D.C. Council member David A. Catania wants to become nutcracker-in-chief. That is to say, he wants to crack down on the tough nuts of truancy and dropouts.
To be sure, the unconscionably high dropout and truancy rates are tough nuts and not just in D.C.
America has become "a dropout nation."
But Mr. Catania, at-large independent and chairman of the council's Health Committee, has assumed the wrong position, predicating his legislative action on the presumption that chronic truants and other youths who cut school have mental health issues, and that it should fall to public school teachers to conduct the diagnoses.
That's precisely what he advocates with the wrongheaded bill, the South Capitol Street Tragedy Memorial Act of 2011, which is titled for a tragic mass shooting that left four youths dead and scores of others terrorized.
The bill assumes that all children are mentally ill, mandates teachers evaluate students' mental health and trumps parental and personal responsibilities.
In other words, it mistakenly assumes that all children are broken and that only government can fix them.
There's another troubling hoax, too: A majority of lawmakers support Mr. Catania's premise, including council Chairman Kwame R. Brown and council members Yvette Alexander, Mary M. Cheh, Jack Evans and Jim Graham, all Democrats.
Shame on them for supporting morally bankrupt legislation that offers not a scintilla of hope for children who, oftentimes through no fault of their own, become pawns of so-called government solutions.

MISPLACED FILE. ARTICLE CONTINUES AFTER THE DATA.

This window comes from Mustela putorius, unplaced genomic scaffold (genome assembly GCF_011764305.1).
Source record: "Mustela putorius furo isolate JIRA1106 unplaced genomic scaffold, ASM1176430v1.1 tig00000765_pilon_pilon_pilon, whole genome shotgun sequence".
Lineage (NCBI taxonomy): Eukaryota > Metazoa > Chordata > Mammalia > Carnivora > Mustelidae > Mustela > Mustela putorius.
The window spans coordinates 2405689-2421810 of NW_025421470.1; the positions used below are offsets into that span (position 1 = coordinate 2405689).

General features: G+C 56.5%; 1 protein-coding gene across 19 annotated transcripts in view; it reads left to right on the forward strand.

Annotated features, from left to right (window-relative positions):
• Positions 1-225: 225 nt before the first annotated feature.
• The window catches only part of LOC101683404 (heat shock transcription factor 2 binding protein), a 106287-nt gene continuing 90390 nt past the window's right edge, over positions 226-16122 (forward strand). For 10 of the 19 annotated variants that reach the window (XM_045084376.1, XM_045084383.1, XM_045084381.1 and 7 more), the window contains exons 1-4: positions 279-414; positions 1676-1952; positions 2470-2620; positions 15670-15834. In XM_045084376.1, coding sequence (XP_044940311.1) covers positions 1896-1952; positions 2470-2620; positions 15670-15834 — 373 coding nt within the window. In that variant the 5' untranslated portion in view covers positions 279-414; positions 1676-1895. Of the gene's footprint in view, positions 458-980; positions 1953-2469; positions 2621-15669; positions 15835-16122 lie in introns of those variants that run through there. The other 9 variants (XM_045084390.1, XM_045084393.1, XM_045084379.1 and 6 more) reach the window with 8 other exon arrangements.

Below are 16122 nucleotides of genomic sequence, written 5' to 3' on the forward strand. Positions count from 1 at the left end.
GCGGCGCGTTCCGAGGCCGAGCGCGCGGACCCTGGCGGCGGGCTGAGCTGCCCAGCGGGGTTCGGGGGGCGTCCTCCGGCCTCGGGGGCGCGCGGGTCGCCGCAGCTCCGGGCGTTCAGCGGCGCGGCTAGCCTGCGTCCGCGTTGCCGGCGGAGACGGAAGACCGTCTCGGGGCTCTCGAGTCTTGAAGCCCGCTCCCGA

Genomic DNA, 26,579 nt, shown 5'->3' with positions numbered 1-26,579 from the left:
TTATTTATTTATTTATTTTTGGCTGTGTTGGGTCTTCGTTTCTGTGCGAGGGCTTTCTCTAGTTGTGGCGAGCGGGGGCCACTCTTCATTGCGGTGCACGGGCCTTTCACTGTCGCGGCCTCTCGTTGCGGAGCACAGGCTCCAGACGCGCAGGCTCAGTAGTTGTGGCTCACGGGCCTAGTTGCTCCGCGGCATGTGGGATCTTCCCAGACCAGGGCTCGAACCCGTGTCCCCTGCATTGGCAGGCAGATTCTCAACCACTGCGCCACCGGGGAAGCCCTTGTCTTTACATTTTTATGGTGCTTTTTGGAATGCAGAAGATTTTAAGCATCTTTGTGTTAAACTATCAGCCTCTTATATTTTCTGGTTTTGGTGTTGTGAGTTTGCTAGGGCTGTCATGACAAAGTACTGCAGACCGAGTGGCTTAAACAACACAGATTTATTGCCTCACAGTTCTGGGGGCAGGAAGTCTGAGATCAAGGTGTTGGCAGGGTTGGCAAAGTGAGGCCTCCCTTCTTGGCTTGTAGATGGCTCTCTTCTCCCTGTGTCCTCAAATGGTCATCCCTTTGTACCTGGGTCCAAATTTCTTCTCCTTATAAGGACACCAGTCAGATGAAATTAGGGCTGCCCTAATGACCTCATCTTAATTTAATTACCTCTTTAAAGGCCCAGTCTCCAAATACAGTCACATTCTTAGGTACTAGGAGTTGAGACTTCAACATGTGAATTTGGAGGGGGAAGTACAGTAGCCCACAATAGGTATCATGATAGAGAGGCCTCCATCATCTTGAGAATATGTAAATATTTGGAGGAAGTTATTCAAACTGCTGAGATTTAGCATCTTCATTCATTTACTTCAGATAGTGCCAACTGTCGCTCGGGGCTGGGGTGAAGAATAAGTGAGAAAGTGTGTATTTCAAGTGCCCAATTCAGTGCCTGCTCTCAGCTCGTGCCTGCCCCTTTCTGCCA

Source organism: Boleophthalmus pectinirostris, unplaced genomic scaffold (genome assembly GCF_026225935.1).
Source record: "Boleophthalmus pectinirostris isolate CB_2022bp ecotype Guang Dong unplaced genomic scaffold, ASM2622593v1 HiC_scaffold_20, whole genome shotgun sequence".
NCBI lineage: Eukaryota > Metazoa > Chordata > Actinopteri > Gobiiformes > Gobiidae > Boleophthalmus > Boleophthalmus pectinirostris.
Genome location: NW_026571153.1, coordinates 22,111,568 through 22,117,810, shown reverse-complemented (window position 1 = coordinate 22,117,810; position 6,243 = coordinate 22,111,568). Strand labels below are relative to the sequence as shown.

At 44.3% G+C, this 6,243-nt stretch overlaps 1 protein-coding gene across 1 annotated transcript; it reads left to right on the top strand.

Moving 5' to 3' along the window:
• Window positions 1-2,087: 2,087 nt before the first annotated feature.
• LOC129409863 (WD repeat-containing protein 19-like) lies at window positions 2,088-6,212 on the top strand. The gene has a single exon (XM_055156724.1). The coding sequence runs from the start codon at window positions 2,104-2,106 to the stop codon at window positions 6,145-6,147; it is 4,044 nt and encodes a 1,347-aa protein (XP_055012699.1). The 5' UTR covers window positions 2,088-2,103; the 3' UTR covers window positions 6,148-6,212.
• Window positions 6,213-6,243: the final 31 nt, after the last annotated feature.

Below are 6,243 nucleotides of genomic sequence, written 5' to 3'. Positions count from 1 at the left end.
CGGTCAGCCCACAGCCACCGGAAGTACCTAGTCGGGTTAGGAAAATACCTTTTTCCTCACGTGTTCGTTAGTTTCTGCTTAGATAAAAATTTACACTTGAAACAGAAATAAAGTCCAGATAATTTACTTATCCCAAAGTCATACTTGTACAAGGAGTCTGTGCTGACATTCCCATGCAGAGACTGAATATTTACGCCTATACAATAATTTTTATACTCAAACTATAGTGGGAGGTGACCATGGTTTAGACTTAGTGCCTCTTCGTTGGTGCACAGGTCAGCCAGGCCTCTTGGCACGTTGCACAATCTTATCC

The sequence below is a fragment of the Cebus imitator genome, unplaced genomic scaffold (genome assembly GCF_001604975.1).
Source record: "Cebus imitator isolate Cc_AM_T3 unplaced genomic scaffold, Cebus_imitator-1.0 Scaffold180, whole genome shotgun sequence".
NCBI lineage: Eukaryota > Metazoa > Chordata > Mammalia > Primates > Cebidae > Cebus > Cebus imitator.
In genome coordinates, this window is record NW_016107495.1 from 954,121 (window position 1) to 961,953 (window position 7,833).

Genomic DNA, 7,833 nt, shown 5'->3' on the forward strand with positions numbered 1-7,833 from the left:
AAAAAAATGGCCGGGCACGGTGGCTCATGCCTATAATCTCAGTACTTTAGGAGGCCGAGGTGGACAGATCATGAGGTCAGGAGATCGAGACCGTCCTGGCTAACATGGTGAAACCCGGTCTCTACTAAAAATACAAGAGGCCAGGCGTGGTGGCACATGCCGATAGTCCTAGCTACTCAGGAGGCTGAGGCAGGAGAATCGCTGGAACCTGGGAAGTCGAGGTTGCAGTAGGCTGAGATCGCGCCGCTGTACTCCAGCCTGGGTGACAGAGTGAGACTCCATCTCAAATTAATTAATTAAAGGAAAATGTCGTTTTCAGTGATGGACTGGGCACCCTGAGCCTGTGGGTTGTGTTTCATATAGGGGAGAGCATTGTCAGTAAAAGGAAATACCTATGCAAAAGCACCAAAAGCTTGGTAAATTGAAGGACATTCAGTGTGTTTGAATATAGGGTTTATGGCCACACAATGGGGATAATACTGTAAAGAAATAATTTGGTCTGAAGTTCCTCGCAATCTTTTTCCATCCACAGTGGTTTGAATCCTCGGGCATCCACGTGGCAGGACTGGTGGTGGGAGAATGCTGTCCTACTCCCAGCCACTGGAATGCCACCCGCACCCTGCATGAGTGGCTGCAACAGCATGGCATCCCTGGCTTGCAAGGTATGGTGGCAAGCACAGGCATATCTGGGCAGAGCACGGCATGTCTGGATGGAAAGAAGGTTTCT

These lawmakers are playing politics by using a highly public tragedy, - the South Capitol Street shooting - to broaden the reach of government.
The Catania bill subsequently will raise more questions than answers to the chronic truancy problem - and, by extension, the dropout crisis - because it offers no solutions.
Don't blame the victim: We need to hear more from the C.T. Vivians and Dick Gregorys of the world, warriors in the U.S. Civil Rights Movement who sat down with youths and adults Saturday to give their views on the cold-hard truth that America's one-size-fits-all approach to education leaves behind too many children.
"There are no good schools or bad schools," Mr. Gregory, a social satirist, told a gathering at the forum. "Pepsi doesn't have good Pepsi and bad Pepsi." (Disclosure: The event was co-sponsored by The Washington Times Foundation.)
Mr. Gregory, 78, and Mr. Vivian, 86, essentially said it's time to end the debates about who is at fault, stop making victims of the undereducated and uneducated with excuses and misassumptions and begin frank dialogue about solutions.
Both men urged people to think outside the traditional schoolhouse box when it comes to learning.
"Schools aren't 'the' solution," said Mr. Vivian, a theologian who met Mr. Gregory during the bloody days in Birmingham, Ala. "The focus must be on solving the learning problem."
He said it's time to draw up an agenda, which is what led to the end of slavery and, a century later, the successful Civil Rights Movement.
"The greatest issue to me is education. ... We know the depth of the problem. We can't run from it."
One solution, he said, would be for Congress to designate a high- school-dropout prevention month to focus our attention.
But as we develop an agenda, we must steer clear of labeling God's children mental misfits.
• Deborah Simmons can be reached at email@example.com.
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Award-winning opinion writer Deborah Simmons is a senior correspondent who reports on City Hall and writes about education, culture, sports and family-related topics. Mrs. Simmons has worked at several newspapers, and since joining The Washington Times in 1985, has served as editorial-page editor and features editor and on the metro desk. She has taught copy editing at the University of ...
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